BB10 fails to turn a profit as BlackBerry posts £55m loss

New devices like the Z10 aren't digging the phone-maker out of its financial hole, but analysts say it's too soon to count BlackBerry out.

The introduction of its new operating system earlier this year hasn't helped BlackBerry to conquer its financial struggles, with the Canadian phone-maker announcing a surprise $84m (roughly £55m) loss for the three months up to 1 June.

While BlackBerry says that smart phone sales are up 13 per cent since the previous quarter, that clearly isn't earning the company enough cash, as the sales boost hasn't helped the ailing firm with its bottom line.

Analysts had expected BlackBerry to turn a profit in the period, CNN Money reports, but it wasn't to be. BlackBerry reckons it will also post a loss in the three-month period from July to September, commenting that the world of phone-building "remains highly competitive".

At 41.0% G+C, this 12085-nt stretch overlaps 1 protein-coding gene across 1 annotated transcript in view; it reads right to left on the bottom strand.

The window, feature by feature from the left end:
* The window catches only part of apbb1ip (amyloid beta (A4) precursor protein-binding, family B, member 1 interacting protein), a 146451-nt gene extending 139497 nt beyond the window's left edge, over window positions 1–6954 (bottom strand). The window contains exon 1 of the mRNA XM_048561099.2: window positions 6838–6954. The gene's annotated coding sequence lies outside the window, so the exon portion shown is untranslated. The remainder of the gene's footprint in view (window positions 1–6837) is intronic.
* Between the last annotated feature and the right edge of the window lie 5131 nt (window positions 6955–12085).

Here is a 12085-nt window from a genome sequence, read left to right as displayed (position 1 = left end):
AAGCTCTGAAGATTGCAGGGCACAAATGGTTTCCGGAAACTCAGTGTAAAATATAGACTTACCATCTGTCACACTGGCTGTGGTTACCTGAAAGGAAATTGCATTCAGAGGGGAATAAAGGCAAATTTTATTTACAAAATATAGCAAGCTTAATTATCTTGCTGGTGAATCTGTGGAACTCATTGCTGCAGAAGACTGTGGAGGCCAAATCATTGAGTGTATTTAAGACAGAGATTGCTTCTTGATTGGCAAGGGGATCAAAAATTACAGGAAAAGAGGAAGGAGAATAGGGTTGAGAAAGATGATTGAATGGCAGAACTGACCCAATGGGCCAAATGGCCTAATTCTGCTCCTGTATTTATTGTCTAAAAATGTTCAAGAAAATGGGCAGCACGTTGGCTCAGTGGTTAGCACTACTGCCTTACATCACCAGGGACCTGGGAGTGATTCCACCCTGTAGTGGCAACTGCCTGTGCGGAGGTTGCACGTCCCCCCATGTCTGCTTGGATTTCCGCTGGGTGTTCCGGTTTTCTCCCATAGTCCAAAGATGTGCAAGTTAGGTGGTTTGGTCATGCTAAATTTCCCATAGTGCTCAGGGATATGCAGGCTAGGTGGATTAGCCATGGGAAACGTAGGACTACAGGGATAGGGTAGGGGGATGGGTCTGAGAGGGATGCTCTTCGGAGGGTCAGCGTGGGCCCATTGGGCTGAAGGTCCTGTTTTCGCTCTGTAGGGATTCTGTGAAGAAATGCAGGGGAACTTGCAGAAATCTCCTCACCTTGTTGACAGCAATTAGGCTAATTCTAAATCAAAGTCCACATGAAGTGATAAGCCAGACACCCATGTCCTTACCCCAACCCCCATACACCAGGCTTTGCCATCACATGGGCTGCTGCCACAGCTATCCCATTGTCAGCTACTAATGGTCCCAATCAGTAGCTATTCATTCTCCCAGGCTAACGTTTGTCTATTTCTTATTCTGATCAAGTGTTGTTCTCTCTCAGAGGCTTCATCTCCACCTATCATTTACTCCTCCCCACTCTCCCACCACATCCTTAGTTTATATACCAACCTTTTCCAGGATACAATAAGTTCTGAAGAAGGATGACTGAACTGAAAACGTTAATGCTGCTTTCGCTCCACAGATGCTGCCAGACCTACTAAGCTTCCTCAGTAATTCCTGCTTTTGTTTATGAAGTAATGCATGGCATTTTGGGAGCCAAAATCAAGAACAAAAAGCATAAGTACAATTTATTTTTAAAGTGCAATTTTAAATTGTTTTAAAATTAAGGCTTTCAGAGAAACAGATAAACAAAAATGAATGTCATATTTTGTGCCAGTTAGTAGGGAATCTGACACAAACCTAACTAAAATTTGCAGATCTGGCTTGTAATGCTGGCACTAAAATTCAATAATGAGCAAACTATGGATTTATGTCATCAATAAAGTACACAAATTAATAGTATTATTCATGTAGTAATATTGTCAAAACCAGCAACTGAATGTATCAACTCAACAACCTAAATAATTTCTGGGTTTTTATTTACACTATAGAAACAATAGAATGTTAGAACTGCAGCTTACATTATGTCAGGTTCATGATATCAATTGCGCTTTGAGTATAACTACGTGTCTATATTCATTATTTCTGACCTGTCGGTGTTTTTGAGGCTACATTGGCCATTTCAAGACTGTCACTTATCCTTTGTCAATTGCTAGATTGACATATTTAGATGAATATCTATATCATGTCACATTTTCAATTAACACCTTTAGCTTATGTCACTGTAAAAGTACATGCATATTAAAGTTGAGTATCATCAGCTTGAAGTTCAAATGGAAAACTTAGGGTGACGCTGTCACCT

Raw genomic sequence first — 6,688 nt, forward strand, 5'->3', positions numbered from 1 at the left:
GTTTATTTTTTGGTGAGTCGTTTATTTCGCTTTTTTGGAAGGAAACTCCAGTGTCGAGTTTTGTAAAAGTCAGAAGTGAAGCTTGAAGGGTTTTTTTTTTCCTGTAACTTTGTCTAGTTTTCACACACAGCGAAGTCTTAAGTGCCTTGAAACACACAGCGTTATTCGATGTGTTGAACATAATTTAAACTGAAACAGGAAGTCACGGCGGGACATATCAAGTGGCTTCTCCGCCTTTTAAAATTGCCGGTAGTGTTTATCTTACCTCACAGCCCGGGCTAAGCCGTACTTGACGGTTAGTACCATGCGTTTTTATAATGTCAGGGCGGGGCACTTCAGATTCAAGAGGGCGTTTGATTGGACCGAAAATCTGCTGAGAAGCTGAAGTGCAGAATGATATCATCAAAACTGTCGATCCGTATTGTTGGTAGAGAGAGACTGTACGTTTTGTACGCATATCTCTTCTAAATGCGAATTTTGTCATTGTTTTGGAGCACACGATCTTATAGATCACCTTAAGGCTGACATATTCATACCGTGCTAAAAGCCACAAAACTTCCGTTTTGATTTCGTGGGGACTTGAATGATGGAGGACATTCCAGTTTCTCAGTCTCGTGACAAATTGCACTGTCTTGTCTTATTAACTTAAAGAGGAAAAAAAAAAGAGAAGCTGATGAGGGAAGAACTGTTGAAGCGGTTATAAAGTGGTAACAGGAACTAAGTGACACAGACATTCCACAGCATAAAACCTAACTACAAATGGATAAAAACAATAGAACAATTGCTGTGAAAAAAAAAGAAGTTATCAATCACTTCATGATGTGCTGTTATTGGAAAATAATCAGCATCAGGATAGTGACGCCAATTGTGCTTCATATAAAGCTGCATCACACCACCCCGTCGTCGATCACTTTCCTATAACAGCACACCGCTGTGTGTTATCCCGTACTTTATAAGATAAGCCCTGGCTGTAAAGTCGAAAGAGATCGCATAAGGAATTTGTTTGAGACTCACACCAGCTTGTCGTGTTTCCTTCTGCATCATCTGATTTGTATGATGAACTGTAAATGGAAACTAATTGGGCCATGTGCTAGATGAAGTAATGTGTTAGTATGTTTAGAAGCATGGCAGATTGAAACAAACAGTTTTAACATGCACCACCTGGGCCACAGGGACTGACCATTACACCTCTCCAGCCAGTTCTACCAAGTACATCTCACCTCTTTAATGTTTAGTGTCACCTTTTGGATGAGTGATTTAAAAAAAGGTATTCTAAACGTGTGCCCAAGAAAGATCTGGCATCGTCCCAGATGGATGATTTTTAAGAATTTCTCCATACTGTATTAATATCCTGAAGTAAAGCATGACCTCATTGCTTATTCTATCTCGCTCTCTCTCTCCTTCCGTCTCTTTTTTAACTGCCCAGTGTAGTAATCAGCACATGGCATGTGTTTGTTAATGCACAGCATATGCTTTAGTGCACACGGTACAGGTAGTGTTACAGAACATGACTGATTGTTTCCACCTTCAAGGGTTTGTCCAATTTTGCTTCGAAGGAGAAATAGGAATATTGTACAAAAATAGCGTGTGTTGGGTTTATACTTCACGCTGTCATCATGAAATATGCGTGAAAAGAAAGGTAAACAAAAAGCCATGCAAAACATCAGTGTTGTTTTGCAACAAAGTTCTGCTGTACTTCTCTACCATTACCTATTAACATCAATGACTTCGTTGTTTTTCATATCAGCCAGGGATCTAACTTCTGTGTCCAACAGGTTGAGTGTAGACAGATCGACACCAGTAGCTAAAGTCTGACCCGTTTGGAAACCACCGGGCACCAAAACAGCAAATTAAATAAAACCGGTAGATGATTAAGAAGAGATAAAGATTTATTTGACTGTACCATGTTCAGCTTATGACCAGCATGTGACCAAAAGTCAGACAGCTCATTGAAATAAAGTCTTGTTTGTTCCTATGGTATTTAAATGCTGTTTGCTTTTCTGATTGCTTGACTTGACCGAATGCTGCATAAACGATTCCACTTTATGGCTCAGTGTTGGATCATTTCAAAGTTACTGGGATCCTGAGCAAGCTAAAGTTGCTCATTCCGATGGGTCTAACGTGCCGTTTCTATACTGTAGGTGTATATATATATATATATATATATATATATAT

Despite introducing new gadgets like the Z10 and the keyboard-sporting Q10, BlackBerry's share of the smart phone pie is still tiny compared to the likes of Apple and Samsung.

BlackBerry said it flogged 6.8 million smart phones in that three month period -- by comparison Samsung boasted that it sold 10 million Galaxy S4s in the phone's first month on sale, and Apple sold 5 million iPhone 5s during its first weekend.

Down but not out?

While the results are certainly not encouraging, it may be too soon to call BlackBerry 10 a failure.

"It remains too early to tell whether the new BlackBerry 10 platform can emerge as a credible alternative to Android or iOS," CCS Insight's Ben Wood told CNET, "and with shipments of the long-awaited Q10 device and recently announced Q5 only just starting in many markets we need to wait a couple more quarters before writing off BlackBerry's chances."

Do you think BlackBerry can turn things around? Let me know in the comments, or on our Facebook wall.

Featured Video

iPad Pro after one week: Can it replace your laptop?

CNET Senior Editor Andrew Hoyle has been using Apple's gigantic tablet as his main computer for a week. Luke Westaway asks how it stacks up.

by Luke Westaway